Re: [Slovak-World] Mushrooms
- Hi - really enjoyed reading this - i have been told
that the splash of vinegar helps release the good
stuff in the marrow of the bones.
My great grandfather made a great garlic soup I have
been told - he mashed up cloves of garlic and added
water and goose grease - maybe the modern version
would be olive oil.I keep meaning to try it - one of
--- "Dr. Joe Q" <doctor_jq@...> wrote:
> I remember my Baba always had a pot on the stove____________________________________________________________________________________
> "stuff" in it. It was all of the vegetable
> and every now and then there was some meat. The
> was usually chicken (she had a chicken coop outside
> the house) but sometimes it was pork; I dont
> beef in the soup . The pot cooked all day and at
> supper time, everyone got a bowl of what ever it was
> that was cooked that day. My grandfather always put
> splash of vinegar in his soup ( I dont know why,
> he would add the vinegar every time).
> The pot of soup on the stoves is the same thing we
> when we visited my cousins in Bardejov. There was a
> pot on the stove all the time . . . and we were
> the soup at lunch and supper (we never used the
> confusing term - dinner; it was; breakfast, lunch,
> My Baba also made "shmear case", I think everyone on
> this list knows the German name for cottage cheese.
> My grandmother was Rusyn (Reuthenian), the Slovak
> spoke was 100 years old and those are the words I
> I send this because at this time I am cooking a pot
> vegetables and chicken parts (mostly wing tips) to
> make a soup base. I will freeze the chicken stock
> ice cube trays and we will use it in place of water
> etc. when cooking. This is not a particularly
> interesting or spectacular bit of information but it
> is something we have done over the years.
> We keep the cut off parts of mushrooms (don't mess
> with wild mushrooms unless you really know what you
> doing), carrots peelings, celery ends, and not used
> parts of onions in a bag in the freezer. After a
> weeks, the whole thing is boiled to a broth in water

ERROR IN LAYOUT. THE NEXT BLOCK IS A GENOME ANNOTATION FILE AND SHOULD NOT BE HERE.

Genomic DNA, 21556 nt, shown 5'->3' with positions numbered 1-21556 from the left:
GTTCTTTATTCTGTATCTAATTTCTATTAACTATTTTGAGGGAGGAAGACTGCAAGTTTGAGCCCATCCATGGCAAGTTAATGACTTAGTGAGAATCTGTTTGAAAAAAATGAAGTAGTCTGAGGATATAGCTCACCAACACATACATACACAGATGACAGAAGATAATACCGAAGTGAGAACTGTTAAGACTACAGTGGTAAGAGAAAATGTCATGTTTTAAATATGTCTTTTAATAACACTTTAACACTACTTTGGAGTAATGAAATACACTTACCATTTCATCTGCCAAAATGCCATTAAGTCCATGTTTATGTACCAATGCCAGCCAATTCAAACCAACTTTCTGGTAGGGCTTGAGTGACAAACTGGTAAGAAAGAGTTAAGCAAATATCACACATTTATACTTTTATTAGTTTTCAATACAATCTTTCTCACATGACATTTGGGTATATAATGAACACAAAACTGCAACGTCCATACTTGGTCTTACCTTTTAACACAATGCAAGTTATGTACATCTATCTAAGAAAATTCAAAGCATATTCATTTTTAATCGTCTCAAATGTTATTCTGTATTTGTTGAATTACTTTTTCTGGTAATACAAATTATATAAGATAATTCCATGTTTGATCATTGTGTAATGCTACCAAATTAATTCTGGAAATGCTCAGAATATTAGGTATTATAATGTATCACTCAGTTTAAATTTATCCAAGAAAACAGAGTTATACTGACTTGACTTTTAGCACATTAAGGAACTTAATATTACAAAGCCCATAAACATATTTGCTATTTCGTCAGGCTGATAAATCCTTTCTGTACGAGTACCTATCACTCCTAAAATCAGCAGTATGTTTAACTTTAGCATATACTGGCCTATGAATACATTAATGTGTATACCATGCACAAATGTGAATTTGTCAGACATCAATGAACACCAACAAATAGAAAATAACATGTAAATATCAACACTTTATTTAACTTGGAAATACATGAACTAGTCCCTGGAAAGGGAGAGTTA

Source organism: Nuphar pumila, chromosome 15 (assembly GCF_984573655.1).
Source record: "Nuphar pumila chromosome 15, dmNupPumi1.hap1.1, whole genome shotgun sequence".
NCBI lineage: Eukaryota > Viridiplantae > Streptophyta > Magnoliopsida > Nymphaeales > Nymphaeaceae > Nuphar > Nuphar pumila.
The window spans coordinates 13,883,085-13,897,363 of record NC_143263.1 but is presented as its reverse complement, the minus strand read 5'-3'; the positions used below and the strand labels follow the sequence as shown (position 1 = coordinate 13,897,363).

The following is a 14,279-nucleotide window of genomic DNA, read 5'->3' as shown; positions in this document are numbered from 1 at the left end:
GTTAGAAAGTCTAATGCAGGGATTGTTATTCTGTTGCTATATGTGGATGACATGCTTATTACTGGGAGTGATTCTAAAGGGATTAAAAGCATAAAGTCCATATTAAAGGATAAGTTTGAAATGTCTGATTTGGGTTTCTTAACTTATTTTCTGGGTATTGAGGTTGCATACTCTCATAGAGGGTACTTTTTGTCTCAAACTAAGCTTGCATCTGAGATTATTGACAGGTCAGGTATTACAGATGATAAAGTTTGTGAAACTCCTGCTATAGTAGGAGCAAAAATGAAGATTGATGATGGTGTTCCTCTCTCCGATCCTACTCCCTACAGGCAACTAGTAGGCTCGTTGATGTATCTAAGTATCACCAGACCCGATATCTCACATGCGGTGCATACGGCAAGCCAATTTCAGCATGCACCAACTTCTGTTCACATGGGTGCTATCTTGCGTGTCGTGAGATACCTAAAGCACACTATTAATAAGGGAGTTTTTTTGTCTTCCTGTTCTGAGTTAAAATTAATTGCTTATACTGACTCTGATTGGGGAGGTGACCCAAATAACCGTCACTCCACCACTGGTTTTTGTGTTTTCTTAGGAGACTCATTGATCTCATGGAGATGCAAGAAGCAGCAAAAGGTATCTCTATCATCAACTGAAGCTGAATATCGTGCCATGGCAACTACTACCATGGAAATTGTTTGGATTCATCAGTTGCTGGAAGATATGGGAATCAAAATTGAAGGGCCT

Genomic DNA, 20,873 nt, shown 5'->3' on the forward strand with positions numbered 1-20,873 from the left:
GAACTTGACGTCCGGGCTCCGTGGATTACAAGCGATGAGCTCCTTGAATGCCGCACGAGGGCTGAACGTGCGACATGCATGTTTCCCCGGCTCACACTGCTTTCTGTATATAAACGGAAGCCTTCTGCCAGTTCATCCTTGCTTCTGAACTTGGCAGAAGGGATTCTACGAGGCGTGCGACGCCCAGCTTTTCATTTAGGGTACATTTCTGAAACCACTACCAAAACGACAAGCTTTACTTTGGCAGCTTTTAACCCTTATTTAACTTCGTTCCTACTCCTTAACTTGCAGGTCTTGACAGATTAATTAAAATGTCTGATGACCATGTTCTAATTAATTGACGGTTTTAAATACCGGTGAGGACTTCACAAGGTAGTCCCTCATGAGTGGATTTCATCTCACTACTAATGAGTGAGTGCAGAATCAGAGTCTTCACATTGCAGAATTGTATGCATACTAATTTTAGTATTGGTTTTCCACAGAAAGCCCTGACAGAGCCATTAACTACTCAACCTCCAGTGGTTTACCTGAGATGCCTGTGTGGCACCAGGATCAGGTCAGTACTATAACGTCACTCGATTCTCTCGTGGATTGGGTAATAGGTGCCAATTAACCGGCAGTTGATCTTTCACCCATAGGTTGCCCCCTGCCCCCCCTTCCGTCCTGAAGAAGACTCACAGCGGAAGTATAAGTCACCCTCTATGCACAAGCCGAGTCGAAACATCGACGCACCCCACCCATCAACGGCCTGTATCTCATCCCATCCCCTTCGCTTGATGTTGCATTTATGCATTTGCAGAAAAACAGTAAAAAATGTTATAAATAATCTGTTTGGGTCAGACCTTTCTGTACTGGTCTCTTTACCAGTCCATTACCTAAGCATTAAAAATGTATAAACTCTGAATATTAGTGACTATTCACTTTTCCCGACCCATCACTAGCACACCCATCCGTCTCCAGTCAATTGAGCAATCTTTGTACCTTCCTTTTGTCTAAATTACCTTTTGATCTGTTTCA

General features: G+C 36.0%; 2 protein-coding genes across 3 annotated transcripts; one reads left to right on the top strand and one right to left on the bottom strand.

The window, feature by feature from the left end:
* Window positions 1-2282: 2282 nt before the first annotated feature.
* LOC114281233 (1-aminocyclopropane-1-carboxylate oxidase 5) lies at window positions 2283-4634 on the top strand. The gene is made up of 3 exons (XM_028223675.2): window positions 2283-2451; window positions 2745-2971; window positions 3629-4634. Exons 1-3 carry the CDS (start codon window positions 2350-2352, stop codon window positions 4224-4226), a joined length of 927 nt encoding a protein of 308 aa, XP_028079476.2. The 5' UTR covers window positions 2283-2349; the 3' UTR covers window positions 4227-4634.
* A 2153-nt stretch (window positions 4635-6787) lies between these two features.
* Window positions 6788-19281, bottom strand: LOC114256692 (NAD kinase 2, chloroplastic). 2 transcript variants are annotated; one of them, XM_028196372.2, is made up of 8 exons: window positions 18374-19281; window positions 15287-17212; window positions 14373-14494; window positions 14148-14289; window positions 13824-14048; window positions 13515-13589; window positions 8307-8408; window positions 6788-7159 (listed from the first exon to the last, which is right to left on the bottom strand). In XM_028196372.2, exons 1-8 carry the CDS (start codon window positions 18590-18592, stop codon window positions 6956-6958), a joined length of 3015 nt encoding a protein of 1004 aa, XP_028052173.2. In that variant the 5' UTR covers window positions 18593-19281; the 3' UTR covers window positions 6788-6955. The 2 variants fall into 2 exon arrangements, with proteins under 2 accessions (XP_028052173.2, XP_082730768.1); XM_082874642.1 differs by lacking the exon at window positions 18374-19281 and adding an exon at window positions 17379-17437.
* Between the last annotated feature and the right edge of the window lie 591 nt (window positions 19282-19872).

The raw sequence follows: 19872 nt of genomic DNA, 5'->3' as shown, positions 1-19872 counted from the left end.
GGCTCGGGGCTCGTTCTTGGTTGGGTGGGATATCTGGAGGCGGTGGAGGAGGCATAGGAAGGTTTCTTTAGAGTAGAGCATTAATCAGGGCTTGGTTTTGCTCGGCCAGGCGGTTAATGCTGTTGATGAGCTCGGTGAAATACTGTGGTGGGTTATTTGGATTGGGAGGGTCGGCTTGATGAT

> and frozen. (You already heard about the ice cube
> Dr. "Q"
> --- David <humblebe@...> wrote:
> > Hi: I picked mushrooms since I was a small kid.
> > we picked the
> > type you are talking about. We called them
> > red-toppers. When you cut
> > the stems, they did turn blue/black and when you
> > boiled them they
> > were very dark and got kind of mushy, not like the
> > stumpers and rams
> > heads. There are look alikes that are bad, but
> > you knew which
> > was which, there never was much of a problem
> > them apart. On
> > my property I pick up to 70 ramshead mushroom a
> > year, depending on
> > rain and cold nights. In fact the season for them
> > fast
> > approaching. Yes, I give them all away.
> > Dave Kuchta
> > At 05:40 PM 9/1/2007, you wrote:
> > >I have a question for those of you who pick
> > mushrooms.
> > >
> > >Our family has always picked and eaten the types
> > boletus
> > >mushrooms that immediately turn blue when you cut
> > them (I think
> > >these are boletus luridus, you can Google some
> > pictures of that
> > >at
> > But in doing
> > >some online research
> > >I see sites that say they're poisonous, sites
> > say they're
> > >edible, and sites that say there are several
> > closely-related
> > >species that are hard to tell apart and since
> > are edible and
> > >some not it's best not to eat any blue-staining
> > mushrooms.
> > >
> > >So I'm wondering what others of you were taught
> > your families.
> > >Do you pick and eat those, or were you taught to
> > avoid them? I
> > >was taught that they were good, and we've always
> > eaten them and
> > >have never had a problem.
> > >
> > >Joe
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